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Thanks for asking but we have to work over this Christmas, Han­ukkah, Kwanzaa, Festivus and non (if you don’t believe in anything, particularly electric cars).

We will be sitting in the global HQ of the News Corp empire here in the colonies sharing the traditional lump of coal (we aren’t scared or afraid) bringing cheer with exclusive stories of the worst cars of the year; the worst car jokes of the year; a Lambo not owned by a drug dealer and therefore not pink or yellow; the latest news on nunchaku prices and more in this world exclusive bumper edition of motoring in the business section.

Our favourite consumer mag, the soap dodger publication Which?, has just listed the UK’s worst cars.

Top of the list is one of my old fave’s, the Alpine A110 ($110k), which owners say “breaks down a lot” and “when there’s a problem its always big”. The Alpine is made by Renault, which is a French company like Citroen (although it’s now owned by the septics) whose C3 ($35k) ranks in the least loved cars.

Why do French cars have heated rear windows? To keep your hands warm when you’re pushing them. What do you call a Renault at the top of a hill? A miracle.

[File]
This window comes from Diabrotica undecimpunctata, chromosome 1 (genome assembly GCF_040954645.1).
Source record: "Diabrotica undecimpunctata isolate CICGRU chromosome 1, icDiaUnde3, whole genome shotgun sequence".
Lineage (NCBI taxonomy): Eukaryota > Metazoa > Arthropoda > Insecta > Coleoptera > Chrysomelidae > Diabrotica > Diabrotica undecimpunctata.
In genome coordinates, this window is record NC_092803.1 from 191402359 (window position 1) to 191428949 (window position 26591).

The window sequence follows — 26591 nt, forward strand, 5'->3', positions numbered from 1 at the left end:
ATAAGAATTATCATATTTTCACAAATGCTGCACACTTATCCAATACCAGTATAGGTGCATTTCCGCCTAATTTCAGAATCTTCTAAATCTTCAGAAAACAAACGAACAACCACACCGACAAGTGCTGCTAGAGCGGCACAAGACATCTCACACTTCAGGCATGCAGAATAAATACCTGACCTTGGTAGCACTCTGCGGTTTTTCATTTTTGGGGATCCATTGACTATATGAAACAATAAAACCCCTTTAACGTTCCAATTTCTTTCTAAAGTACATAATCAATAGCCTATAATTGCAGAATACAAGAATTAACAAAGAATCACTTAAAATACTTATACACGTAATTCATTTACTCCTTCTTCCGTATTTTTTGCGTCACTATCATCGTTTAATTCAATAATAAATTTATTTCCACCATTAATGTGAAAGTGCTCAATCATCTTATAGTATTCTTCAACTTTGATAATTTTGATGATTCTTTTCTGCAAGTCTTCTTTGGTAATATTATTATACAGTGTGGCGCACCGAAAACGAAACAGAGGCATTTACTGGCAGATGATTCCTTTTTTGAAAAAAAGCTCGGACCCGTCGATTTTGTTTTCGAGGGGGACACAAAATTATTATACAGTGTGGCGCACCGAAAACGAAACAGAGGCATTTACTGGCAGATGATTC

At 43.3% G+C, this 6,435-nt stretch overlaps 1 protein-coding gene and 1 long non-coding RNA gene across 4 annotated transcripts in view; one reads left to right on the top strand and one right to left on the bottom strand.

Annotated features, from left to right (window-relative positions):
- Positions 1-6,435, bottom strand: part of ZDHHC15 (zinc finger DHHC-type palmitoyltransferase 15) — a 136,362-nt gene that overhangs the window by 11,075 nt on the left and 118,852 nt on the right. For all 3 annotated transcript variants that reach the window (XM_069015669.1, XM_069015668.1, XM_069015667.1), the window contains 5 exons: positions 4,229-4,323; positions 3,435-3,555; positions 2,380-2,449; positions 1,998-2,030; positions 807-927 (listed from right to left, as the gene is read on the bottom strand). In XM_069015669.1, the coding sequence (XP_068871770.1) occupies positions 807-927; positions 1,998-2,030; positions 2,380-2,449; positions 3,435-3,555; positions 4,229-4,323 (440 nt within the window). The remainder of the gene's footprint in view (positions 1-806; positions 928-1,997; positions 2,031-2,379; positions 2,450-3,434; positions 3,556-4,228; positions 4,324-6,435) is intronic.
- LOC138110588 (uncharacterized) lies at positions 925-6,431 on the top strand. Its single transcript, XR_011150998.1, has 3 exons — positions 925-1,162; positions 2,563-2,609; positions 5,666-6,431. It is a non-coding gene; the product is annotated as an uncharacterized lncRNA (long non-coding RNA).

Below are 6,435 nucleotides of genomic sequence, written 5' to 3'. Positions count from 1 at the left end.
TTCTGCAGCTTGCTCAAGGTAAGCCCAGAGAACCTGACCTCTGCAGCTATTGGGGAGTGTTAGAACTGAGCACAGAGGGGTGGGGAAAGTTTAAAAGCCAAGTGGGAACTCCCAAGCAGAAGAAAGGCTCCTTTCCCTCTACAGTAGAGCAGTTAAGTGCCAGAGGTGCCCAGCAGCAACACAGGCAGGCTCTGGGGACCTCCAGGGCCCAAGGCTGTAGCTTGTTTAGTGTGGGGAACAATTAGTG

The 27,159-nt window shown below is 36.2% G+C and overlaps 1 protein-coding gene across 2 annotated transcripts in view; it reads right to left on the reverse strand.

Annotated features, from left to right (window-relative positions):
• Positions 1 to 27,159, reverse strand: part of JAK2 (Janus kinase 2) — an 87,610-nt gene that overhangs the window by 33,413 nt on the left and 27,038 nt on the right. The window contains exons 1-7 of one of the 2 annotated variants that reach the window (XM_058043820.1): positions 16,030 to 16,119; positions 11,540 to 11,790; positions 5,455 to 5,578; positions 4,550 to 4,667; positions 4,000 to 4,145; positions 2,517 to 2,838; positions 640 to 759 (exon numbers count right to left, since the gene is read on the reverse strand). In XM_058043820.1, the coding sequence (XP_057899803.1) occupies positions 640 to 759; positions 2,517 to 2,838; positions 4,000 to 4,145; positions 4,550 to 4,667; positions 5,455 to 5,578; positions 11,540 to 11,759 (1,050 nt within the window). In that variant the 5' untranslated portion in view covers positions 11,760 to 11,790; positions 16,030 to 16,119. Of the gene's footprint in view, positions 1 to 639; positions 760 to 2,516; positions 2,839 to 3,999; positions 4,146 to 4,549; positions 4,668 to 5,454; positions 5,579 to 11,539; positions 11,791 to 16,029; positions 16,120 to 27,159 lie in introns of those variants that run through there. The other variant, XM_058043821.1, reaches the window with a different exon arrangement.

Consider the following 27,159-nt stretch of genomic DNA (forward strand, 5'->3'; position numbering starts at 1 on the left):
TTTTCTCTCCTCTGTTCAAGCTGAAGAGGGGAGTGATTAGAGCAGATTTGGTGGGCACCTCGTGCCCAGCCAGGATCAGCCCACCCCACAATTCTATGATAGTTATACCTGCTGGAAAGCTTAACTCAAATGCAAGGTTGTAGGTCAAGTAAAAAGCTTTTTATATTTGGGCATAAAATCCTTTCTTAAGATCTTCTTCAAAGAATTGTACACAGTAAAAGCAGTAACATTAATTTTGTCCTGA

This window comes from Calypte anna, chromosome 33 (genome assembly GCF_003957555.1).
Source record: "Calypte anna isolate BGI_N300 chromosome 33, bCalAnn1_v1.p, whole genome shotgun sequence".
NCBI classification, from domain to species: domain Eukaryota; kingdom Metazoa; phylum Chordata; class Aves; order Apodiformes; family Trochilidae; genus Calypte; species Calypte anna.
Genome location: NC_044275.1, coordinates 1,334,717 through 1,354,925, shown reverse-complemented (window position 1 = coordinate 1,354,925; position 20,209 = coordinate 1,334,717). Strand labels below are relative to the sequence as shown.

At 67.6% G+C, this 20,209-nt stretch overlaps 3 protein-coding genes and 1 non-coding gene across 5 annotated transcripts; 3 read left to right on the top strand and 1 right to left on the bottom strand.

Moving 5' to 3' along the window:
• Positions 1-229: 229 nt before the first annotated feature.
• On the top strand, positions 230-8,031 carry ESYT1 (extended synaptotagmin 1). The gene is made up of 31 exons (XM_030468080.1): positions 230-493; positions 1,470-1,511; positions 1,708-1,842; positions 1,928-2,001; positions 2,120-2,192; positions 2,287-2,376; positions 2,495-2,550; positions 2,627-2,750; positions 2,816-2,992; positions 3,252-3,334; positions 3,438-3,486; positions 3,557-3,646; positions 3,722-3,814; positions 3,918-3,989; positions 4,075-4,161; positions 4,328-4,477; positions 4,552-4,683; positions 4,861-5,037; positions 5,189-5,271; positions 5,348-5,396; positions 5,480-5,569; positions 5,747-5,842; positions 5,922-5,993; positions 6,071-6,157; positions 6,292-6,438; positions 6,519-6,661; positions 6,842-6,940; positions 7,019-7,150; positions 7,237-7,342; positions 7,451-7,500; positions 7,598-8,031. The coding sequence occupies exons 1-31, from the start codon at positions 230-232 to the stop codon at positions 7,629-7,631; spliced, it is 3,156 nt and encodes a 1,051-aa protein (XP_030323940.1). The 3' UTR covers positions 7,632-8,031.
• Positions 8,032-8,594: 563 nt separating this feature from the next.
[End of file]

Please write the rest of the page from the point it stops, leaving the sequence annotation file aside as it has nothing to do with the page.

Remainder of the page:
Also on the naughty list are the MGZS ($24k) and the Fiat 500 ($25k). What do you call a Fiat with dual exhausts? A wheelbarrow. Note to readers with kiddies, both the MG 5 ($27k) and Mahindra Scorpio ($45k) failed ANCAP’s crash test.

If you are risk averse and want a car you can drive forever, buy a new or used Lexus (except the big SUV). Only half the warranty the soap dodger dealers will give you, but really you usually won’t need much work done no matter how long you own the better Toyota.

Our favourite cars this year (and remember we pay to drive them all) are: the Ford Wildtrak (bottom line: if you have lots of ankle biters, four friends, pallets of Colombian marching powder and just want to cruise in comfort on any surface, I’d buy a Wildtrak); the Hyundai Kona, which the old bloke and I drove for three days looking over the Adelaide Rally course (bottom line: a real joy to drive, handles like a Porker, goes like a family car but don’t pay more than $35k, Hyundai has done the post-Covid price jack); the Lotus Emira from Lotus Brisbane (I said – breathlessly – at the time: “the feeling you get when you’re in Track mode, foot flat on the loud pedal, the tacho screaming in pain and the noise coming out the exhaust pipes popping your brain like Wagner does in the Ride of the Valkyries, when the warrior sisters of Brunnhilde bear the heroes/ heroines and others slain in battle to Valhalla”); and of course the Chev Corvette, which is simply the best value ­supercar, bar none, on the Australian or any market today even at the highly inflated rip-off price you will have to pay and the time you will have to wait (PS: don’t buy a white one, they look crook).